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Here’s why a sexual health clinic ended up at a Las Vegas church

With sexually transmitted diseases on the rise, Southern Nevada public health authorities are trying something novel: opening a sexual health clinic at a church.

On Wednesday, World AIDS Day, top officials of the Southern Nevada Health District gathered to mark the grand opening of the clinic at All Saints Episcopal Church in central Las Vegas.

The clinic, in a room off a peaceful courtyard with benches and statues of saints, will provide HIV tests and other services related to the prevention, detection and treatment of sexually transmitted diseases.

“We are making HIV testing more accessible to people in our community in a location that provides a safe space and environment,” Dr. Fermin Leguen, district health officer for the Clark County public health agency, said of the partnership between the district and the church.

There is no existing model for a sexual health clinic at a church, health district officials said. But the church served as a popular site for COVID-19 testing and vaccinations, making this newest endeavor something of a natural extension. Clients seen during the clinic’s soft opening gave positive feedback about the environment, said Lourdes Yapjoco, community health nurse manager

The Rev. Rafael Pereira, priest-in-charge at All Saints, sees the pairing of church and clinic as a natural one.

“Our principles and our core values say we don’t judge, we don’t exclude, we don’t close the doors,” Pereira said about his 500-member church on Washington Avenue near Decatur Boulevard.

“We open the doors.”

STDs on the rise

In Clark County, more than 10,600 people are living with HIV, and 325 were newly diagnosed in 2020, Leguen said.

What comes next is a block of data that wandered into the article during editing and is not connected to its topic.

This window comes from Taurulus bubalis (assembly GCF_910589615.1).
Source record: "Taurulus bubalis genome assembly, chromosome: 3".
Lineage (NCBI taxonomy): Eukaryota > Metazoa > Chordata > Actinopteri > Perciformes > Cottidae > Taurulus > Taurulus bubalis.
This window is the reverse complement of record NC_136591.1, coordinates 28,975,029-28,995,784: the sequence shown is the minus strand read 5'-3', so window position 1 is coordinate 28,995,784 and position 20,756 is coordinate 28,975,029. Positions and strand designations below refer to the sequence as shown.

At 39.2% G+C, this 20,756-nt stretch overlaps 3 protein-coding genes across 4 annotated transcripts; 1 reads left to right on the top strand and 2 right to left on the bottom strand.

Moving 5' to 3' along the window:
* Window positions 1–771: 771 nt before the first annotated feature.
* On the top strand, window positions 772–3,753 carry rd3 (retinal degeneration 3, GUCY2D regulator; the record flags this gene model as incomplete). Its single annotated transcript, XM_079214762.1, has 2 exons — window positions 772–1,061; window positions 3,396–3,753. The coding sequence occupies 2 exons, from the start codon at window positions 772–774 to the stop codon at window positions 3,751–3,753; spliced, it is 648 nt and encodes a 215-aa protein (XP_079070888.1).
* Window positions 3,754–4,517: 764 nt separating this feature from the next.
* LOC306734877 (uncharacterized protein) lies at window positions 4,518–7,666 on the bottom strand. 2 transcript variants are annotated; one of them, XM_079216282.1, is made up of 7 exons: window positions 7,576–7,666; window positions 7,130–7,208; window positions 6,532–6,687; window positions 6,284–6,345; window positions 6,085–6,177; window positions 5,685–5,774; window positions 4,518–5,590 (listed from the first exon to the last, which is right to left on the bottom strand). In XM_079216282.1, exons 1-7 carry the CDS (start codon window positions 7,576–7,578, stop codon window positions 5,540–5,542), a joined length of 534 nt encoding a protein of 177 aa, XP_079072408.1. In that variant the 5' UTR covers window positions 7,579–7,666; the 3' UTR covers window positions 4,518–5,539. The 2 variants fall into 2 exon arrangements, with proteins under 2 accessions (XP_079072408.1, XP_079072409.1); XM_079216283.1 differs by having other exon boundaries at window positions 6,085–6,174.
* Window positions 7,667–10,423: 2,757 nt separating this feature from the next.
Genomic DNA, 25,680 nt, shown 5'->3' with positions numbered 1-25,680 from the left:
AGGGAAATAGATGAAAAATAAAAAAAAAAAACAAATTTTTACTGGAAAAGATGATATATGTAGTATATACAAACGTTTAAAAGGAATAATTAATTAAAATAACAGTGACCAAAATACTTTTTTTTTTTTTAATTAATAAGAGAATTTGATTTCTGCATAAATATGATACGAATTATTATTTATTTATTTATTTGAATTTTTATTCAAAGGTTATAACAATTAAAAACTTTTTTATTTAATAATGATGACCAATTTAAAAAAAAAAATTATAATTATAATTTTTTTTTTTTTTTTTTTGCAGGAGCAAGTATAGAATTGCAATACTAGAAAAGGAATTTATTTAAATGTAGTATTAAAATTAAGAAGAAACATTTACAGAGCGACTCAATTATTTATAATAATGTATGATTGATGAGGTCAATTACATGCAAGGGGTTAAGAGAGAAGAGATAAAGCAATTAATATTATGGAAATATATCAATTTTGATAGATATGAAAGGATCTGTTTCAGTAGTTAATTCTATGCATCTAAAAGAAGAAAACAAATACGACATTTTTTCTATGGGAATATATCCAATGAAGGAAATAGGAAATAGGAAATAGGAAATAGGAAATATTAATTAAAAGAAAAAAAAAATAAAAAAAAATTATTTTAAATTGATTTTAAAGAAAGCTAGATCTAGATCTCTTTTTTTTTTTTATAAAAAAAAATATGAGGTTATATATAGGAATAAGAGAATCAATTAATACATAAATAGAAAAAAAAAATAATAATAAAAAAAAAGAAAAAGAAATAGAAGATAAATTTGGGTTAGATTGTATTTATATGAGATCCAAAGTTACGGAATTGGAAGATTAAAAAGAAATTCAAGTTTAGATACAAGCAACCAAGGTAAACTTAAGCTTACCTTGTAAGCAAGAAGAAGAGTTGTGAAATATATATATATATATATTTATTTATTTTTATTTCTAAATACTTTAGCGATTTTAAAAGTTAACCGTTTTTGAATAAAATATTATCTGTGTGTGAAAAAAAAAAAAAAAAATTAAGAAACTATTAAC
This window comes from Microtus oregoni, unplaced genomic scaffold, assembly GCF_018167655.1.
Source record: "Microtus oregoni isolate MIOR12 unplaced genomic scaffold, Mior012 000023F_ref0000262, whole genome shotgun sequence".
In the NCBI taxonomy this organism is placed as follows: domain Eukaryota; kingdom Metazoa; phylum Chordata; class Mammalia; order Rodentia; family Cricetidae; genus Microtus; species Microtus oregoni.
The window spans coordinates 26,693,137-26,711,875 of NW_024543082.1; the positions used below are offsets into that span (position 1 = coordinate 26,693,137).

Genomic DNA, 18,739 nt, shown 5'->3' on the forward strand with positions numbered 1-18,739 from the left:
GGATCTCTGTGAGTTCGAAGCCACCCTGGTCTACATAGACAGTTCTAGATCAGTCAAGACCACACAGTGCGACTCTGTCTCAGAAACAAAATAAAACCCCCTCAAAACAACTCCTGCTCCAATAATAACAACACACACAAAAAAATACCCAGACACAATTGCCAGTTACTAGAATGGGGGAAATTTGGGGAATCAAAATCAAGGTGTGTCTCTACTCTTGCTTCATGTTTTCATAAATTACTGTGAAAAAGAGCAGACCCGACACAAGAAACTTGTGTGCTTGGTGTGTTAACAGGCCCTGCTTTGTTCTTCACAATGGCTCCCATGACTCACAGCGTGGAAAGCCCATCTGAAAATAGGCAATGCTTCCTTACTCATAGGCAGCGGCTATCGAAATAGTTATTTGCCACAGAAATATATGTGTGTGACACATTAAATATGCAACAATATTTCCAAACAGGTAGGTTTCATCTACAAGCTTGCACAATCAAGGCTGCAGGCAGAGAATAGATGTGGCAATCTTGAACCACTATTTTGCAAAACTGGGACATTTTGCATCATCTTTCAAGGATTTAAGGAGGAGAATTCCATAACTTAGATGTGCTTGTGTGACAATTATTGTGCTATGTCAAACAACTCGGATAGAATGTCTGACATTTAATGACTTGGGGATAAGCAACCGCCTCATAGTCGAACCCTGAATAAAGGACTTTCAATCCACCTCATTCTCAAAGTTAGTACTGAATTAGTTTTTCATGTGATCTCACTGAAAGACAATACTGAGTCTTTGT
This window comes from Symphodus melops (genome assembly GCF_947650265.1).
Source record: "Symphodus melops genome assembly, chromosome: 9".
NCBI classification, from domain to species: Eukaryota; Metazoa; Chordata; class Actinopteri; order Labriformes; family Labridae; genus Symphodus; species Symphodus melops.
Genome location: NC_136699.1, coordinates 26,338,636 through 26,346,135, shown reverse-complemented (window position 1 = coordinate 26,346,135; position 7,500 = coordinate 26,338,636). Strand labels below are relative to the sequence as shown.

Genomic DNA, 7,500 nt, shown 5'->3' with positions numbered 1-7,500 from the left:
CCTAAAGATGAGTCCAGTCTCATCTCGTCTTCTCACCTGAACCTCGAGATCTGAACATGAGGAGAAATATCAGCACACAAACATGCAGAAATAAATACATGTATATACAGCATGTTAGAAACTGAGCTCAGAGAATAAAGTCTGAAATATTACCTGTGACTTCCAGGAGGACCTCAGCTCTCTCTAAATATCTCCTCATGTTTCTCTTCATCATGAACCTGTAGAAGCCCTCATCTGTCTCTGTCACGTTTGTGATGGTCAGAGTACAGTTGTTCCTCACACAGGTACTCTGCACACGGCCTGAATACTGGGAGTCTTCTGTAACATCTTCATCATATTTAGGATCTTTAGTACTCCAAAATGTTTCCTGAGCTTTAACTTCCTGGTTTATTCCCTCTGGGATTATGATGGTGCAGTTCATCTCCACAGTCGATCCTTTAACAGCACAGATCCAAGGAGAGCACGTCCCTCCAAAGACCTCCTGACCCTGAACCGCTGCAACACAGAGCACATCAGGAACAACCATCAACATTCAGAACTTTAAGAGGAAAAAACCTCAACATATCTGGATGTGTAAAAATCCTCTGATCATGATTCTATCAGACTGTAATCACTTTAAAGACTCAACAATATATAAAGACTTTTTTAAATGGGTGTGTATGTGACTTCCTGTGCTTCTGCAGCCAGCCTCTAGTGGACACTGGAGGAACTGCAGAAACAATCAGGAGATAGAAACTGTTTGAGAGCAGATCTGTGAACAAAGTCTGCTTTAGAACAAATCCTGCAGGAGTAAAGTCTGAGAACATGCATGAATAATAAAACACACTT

“As we continue to make strides against HIV and AIDS, there are still too many people in the community who are not aware of their HIV status,” Leguen said. “This means that they are not accessing the appropriate care that can keep them healthy.”

Clinic services will include testing for HIV and other sexually transmitted diseases, pre-exposure prophylaxis (PrEP) to prevent HIV infection, telehealth visits with a health district provider, sexual health education and providing condoms.

Early diagnosis is critical for people with HIV so that they can benefit from antiretroviral therapy (ART). ART reduces HIV levels in the bloodstream and HIV-related illnesses, and lowers the risk of transmitting HIV to intimate partners. With ART, HIV-positive people can remain healthy for many years, according to the district..

Although HIV and AIDS were the focus of formal remarks Wednesday, they are not the only concern.

New cases of HIV and AIDS in Clark County declined by 4 percent between 2011 and 2020, according to statistics from the Nevada Department of Health and Human Services

In the same timeframe, however, cases of chlamydia increased by 60 percent, and gonorrhea by 214 percent, according to a snapshot provided by the health district. Cases of syphilis increased by 259 percent, with cases in newborns rising by 1,333 percent.

Pereira wants his church to be part of the solution to a community problem.

“As a church, we congregate people, we are in touch with them,” he said. “We know their needs. and we have to adapt to this world that is changing.”

Contact Mary Hynes at mhynes@reviewjournal.com or 702-383-0336. Follow @MaryHynes1 on Twitter.

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